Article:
Bill Walsh is one of a handful of coaches that helped institute the modern style of football. The West Coast Offense will be part of the NFL for many years to come, and more coaches would do well to emulate the way he interacted with his players.

I am a die-hard Patriots fan, but I am also a Giants fan (ever since the Superbowl when they beat the Bills). Dallas and Phily can bite my shiny metal ass, but the 49ers, under Walsh, were different, and they always had the grudging respect of their opponents. The current sad state of that storied franchise is all more more painful because of what they once were under one of the best coaches to stalk a sideline.

Rest well, Coach Walsh. You will be missed.
bazzlebane
Jul. 31st, 2007 06:07 pm (UTC)
Bill was one of the greatest football coaches ever, and he often lived up to the "genius" and "professorial" stereotypes applied to him. One thing people often didn't realize, or didn't know, was just how HARD he was. He was a collegiate boxer, student of military history, and very demanding of his own players.

In many ways, he was the perfect balance to be an NFL coach -- the cerebral play-caller combined with a no-nonsense drive to win. He would always prefer to cut a player a year too early instead of a year too late, but at the same time few coaches are revered as highly for the honesty and respect he showed his players.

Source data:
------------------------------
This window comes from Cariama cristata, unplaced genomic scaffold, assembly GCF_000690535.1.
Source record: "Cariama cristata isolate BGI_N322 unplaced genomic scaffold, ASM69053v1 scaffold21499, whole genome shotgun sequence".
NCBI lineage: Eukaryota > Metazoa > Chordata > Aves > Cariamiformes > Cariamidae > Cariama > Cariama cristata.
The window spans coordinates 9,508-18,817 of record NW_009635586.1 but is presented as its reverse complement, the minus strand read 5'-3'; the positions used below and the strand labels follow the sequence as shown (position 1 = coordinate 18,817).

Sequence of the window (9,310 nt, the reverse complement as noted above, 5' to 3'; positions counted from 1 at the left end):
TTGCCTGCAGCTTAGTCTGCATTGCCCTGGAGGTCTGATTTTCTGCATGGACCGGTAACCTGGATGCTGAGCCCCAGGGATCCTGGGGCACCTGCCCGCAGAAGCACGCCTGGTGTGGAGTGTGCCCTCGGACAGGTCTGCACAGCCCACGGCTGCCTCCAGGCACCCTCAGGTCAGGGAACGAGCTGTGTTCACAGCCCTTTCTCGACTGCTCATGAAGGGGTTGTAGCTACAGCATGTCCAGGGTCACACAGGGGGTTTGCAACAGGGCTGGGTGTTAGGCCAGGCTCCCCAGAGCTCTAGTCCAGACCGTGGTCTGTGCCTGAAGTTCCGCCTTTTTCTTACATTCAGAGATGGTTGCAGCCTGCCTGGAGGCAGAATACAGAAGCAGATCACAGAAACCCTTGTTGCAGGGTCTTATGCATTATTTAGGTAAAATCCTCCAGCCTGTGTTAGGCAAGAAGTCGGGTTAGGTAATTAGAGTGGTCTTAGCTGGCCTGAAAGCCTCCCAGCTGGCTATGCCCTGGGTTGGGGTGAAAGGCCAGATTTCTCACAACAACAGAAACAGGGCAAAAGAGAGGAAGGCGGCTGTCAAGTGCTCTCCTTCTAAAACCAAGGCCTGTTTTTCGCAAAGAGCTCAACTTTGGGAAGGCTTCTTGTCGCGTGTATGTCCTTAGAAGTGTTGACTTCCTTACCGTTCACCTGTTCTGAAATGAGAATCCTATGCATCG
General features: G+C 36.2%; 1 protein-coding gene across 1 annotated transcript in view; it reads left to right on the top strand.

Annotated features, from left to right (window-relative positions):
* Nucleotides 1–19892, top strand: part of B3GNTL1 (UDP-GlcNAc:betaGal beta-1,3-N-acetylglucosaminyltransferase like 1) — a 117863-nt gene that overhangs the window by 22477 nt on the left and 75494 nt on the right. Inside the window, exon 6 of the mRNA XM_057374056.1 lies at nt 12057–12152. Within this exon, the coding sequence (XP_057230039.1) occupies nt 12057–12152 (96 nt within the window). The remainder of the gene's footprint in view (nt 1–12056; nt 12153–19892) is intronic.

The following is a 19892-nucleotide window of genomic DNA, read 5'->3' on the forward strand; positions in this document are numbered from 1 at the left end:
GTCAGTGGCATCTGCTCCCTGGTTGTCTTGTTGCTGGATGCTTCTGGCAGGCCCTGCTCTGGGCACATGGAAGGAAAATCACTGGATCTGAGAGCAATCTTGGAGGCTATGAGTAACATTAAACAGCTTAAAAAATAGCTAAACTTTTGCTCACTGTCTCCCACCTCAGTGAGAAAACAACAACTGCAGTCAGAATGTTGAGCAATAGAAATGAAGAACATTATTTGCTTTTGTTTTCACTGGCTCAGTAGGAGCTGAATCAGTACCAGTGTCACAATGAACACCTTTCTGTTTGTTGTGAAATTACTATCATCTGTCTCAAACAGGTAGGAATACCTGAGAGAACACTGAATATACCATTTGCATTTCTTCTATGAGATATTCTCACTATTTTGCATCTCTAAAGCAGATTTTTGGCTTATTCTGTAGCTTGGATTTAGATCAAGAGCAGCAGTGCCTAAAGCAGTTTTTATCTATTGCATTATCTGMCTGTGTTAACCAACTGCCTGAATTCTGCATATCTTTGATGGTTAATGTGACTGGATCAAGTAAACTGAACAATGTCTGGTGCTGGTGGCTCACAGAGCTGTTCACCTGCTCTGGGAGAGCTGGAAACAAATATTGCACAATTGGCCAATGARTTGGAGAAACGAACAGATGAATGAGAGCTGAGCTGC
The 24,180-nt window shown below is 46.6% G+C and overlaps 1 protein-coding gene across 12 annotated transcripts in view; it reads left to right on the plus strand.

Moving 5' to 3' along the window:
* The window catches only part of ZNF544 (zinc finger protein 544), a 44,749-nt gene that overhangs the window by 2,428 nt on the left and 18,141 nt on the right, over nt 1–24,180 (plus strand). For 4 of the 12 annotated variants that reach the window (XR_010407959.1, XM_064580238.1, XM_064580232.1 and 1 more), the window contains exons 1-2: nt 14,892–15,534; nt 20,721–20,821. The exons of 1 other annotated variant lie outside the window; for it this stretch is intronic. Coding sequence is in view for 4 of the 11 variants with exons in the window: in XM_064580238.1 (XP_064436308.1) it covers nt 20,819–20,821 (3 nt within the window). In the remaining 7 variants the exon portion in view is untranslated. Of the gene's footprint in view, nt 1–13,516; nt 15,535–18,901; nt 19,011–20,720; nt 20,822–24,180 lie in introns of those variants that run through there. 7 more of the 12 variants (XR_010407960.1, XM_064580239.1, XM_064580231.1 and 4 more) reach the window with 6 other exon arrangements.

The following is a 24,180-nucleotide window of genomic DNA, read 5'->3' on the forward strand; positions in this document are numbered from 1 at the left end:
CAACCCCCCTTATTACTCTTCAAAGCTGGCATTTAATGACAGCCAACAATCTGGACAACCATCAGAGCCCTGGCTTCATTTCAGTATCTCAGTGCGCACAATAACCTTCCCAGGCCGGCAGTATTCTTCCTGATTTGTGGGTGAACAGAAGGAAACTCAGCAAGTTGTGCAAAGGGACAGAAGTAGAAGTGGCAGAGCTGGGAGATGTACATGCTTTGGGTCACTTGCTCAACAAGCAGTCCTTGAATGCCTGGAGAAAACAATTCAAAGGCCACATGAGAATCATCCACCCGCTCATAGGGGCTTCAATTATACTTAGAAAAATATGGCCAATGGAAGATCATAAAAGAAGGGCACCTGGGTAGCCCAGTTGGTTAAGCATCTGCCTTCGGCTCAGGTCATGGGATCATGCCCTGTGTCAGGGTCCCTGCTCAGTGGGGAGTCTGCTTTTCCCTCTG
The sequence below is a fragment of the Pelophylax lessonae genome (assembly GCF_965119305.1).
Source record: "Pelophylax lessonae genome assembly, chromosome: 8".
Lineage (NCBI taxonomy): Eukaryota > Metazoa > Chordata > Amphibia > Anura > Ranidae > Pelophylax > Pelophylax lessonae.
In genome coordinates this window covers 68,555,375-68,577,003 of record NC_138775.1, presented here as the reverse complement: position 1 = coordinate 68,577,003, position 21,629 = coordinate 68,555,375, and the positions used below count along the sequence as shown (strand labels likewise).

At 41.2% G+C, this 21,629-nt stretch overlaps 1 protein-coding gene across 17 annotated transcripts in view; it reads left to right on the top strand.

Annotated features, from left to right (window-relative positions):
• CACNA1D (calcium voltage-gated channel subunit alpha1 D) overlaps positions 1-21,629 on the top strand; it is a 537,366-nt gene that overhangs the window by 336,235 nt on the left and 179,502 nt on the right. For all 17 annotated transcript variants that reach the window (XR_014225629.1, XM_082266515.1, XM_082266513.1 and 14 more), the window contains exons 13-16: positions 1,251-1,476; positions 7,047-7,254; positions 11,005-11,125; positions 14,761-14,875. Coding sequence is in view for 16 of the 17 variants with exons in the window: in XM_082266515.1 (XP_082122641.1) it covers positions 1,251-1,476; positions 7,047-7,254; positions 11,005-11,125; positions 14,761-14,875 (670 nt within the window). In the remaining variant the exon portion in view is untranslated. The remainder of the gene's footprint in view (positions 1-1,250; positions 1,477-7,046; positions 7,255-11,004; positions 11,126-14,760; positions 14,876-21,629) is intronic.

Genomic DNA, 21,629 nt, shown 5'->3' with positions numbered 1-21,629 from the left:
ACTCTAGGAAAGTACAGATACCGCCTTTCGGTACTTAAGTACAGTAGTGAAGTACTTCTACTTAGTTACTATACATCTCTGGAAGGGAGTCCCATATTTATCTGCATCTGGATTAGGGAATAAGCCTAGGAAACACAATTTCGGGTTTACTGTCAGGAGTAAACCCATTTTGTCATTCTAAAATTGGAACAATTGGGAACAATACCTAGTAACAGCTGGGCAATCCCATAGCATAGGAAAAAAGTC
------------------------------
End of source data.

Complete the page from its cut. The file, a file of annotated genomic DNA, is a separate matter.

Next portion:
On top of all that, he was universally regarded as a gentleman off the field.

RIP Bill Walsh.
(Deleted comment)
bigmont
Aug. 2nd, 2007 10:15 pm (UTC)
Agreed go Niners!
mayrantus
Jul. 31st, 2007 06:49 pm (UTC)
Bill Walsh was a gentleman
My wifes uncle played for the 49ers during the good years in the late eighties. He died in the mid nineties and Walsh, Montana, and Rice all made appearances and wrote very personal letters to the family. It was very obvious that his players were more than numbers. He adopted them into his family. He will be missed by many.
miss_ion
Jul. 31st, 2007 09:00 pm (UTC)
Ingmar Bergman R.I.P.
Ingmar Bergman, may your memory be eternal. May you lie in green fields, and may perpetual light shine on you.

The Seventh Seal
Wild Strawberries
The Virgin Spring
The Magician
The Hour of the Wolf
Smiles of a Summer Night (made into the musical "A Little Night Music")
etc. etc. etc.

If you want plot, characters, internal discovery, and in some cases Medieval fantasy and reality, look at some of these old films. There would be no world of "Ice and Fire" without them. Ingmar Bergman was 89 years old, and made most of his movies when he was a young adult.
the_lady_snow
Aug. 5th, 2007 08:47 am (UTC)
Re: Ingmar Bergman R.I.P.
i loved, "the seventh seal." he knew how to make the most out of films & use black & white effectively. they don't make films like that anymore. imagine what he could've done for "winterfell," "the wall," & beyond... i found out about his death on the show that is on after, "the daily show w/jon stewart." steve [i forgot his last name] had a cool,funny montage on ingmar bergman. i can imagine ingmar bergman playing chess w/death instead of max von sydow.